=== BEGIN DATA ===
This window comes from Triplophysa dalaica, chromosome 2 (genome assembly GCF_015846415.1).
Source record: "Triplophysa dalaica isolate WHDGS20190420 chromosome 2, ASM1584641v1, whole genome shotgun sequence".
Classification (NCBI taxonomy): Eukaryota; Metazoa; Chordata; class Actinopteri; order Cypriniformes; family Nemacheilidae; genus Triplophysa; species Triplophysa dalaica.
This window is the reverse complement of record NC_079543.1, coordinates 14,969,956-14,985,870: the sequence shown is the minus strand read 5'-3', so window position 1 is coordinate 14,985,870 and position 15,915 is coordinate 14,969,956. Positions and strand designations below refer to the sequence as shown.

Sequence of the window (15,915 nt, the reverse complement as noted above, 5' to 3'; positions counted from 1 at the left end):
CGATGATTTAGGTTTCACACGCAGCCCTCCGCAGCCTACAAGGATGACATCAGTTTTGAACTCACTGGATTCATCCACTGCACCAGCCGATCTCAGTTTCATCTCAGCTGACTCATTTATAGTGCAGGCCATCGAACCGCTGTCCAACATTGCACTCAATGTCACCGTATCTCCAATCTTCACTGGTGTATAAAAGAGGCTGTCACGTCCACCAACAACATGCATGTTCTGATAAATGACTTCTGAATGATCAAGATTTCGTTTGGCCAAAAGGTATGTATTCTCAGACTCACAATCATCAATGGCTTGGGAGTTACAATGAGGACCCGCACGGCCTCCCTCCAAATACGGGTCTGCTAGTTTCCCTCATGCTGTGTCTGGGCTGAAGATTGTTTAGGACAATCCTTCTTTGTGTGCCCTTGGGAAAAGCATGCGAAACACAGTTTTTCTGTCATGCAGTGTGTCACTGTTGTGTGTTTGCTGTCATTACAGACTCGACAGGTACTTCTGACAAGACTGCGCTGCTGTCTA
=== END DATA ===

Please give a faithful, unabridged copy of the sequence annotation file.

This window comes from Triplophysa dalaica, chromosome 2 (genome assembly GCF_015846415.1).
Source record: "Triplophysa dalaica isolate WHDGS20190420 chromosome 2, ASM1584641v1, whole genome shotgun sequence".
Classification (NCBI taxonomy): Eukaryota; Metazoa; Chordata; class Actinopteri; order Cypriniformes; family Nemacheilidae; genus Triplophysa; species Triplophysa dalaica.
This window is the reverse complement of record NC_079543.1, coordinates 14,969,956-14,985,870: the sequence shown is the minus strand read 5'-3', so window position 1 is coordinate 14,985,870 and position 15,915 is coordinate 14,969,956. Positions and strand designations below refer to the sequence as shown.

Sequence of the window (15,915 nt, the reverse complement as noted above, 5' to 3'; positions counted from 1 at the left end):
CGATGATTTAGGTTTCACACGCAGCCCTCCGCAGCCTACAAGGATGACATCAGTTTTGAACTCACTGGATTCATCCACTGCACCAGCCGATCTCAGTTTCATCTCAGCTGACTCATTTATAGTGCAGGCCATCGAACCGCTGTCCAACATTGCACTCAATGTCACCGTATCTCCAATCTTCACTGGTGTATAAAAGAGGCTGTCACGTCCACCAACAACATGCATGTTCTGATAAATGACTTCTGAATGATCAAGATTTCGTTTGGCCAAAAGGTATGTATTCTCAGACTCACAATCATCAATGGCTTGGGAGTTACAATGAGGACCCGCACGGCCTCCCTCCAAATACGGGTCTGCTAGTTTCCCTCATGCTGTGTCTGGGCTGAAGATTGTTTAGGACAATCCTTCTTTGTGTGCCCTTGGGAAAAGCATGCGAAACACAGTTTTTCTGTCATGCAGTGTGTCACTGTTGTGTGTTTGCTGTCATTACAGACTCGACAGGTACTTCTGACAAGACTGCGCTGCTGTCTA